• Broadus Mitchell: economic historian of the South / Jacquelyn Dowd Hall
  • E. Merton Coulter and the political culture of southern historiography / Fred Arthur Bailey
  • Frank L. Owsley's plain folk of the old South after fifty years / Anthony Gene Carey
  • W.E.B. du Bois: ambiguous journey to the Black working class / Joe W. Trotter
  • Rupert B. Vance: a sociologist's view of the South / John Shelton Reed and Daniel Joseph Singal
  • Charles S. Sydnor's quest for a suitable past / Fred Arthur Bailey
  • W.J. Cash: a native son confronts the past / Bruce Clayton
  • Defining t̓he South's number one problem:̓ V.O. Key, Jr., and the study of twentieth-century southern politics / Kari Frederickson
  • C. Vann Woodward, southern historian / John Herbert Roper
  • John Hope Franklin: southern history in black and white / John White
  • A. Elizabeth Taylor: searching for southern suffragists / Judith N. Mcarthur
  • David M. Potter: Lincoln, abundance, and sectional crisis / David S. Heidler and Jeanne T. Heidler
  • David Herbert Donald: southerner as historian of the nation / Jean H. Baker
  • Kenneth Stampp's peculiar reputation / James Oakes
  • Continuity and change: George Brown Tindall and the post-reconstruction South / Susan Youngblood Ashmore
  • Anne Firor Scott: writing women into southern history / Anastatia Sims
  • Ethos without ethic:̓ Samuel S. Hill and southern religious history / Ted Ownby.
Historian Glenn Feldman gathers together a group of essays that examine the efforts of important scholars to discuss and define the South's distinctiveness. The volume includes 18 chapters on such notable historians as John Hope Franklin, Anne Firor Scott, Frank L. Owsley, W. J. Cash, and C. Vann Woodward, written by 19 different researchers, both senior historians and emerging scholars, including Jacquelyn Dowd Hall, John Shelton Reed, Bruce Clayton, and Ted Ownby. The essays examine the major work or works of each scholar under consideration as well as that scholar's overall contribution to the study of southern history. Reading Southern History will enlighten readers on the more compelling themes currently and traditionally explored by southern historians. It will appeal greatly to professors and students as a valuable multidisciplinary introduction to the study of southern history, since several of the essays are on scholars who are working outside the discipline of history proper, in the fields of political science, sociology, journalism, and economics. Feldman's collection, therefore, sheds light on a broad spectrum of themes important in southern history, including the plight of poor whites, race, debates over race and class, the "reconstruction syndrome, " continuity versus discontinuity in relation to blacks and whites, and regional culture and distinctiveness. Reading Southern History will be valuable to students and scholars of women's studies, African American history, working-class history, and ethnic studies, as well as traditional southern history. Most important, the publication makes a significant contribution to the development and ongoing study of the historiography of the South.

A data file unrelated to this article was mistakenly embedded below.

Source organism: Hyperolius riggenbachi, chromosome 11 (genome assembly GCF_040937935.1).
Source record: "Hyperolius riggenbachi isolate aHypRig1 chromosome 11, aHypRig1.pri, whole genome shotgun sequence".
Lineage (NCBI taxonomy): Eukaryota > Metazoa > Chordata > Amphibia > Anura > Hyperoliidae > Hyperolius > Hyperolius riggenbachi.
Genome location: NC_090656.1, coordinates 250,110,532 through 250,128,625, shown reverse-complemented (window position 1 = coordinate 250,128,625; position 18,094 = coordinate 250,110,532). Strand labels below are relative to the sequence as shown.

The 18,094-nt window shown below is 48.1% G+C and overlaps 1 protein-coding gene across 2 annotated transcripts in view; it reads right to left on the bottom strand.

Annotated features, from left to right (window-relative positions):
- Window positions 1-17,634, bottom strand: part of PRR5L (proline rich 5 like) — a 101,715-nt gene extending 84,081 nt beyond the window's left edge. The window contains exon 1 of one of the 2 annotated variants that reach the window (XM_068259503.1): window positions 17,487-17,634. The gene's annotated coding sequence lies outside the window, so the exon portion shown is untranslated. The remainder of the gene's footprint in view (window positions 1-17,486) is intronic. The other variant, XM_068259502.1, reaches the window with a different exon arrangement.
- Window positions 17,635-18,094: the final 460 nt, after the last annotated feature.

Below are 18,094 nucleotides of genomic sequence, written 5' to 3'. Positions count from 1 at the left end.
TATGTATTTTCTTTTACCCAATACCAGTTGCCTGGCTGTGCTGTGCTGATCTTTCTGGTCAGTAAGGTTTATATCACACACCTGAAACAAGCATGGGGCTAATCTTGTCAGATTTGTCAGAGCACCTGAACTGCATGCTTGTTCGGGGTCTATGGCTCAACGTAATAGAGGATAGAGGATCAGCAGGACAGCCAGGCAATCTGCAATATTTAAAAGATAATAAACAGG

(source: Nielsen Book Data)9780817310998 20160528
Green Library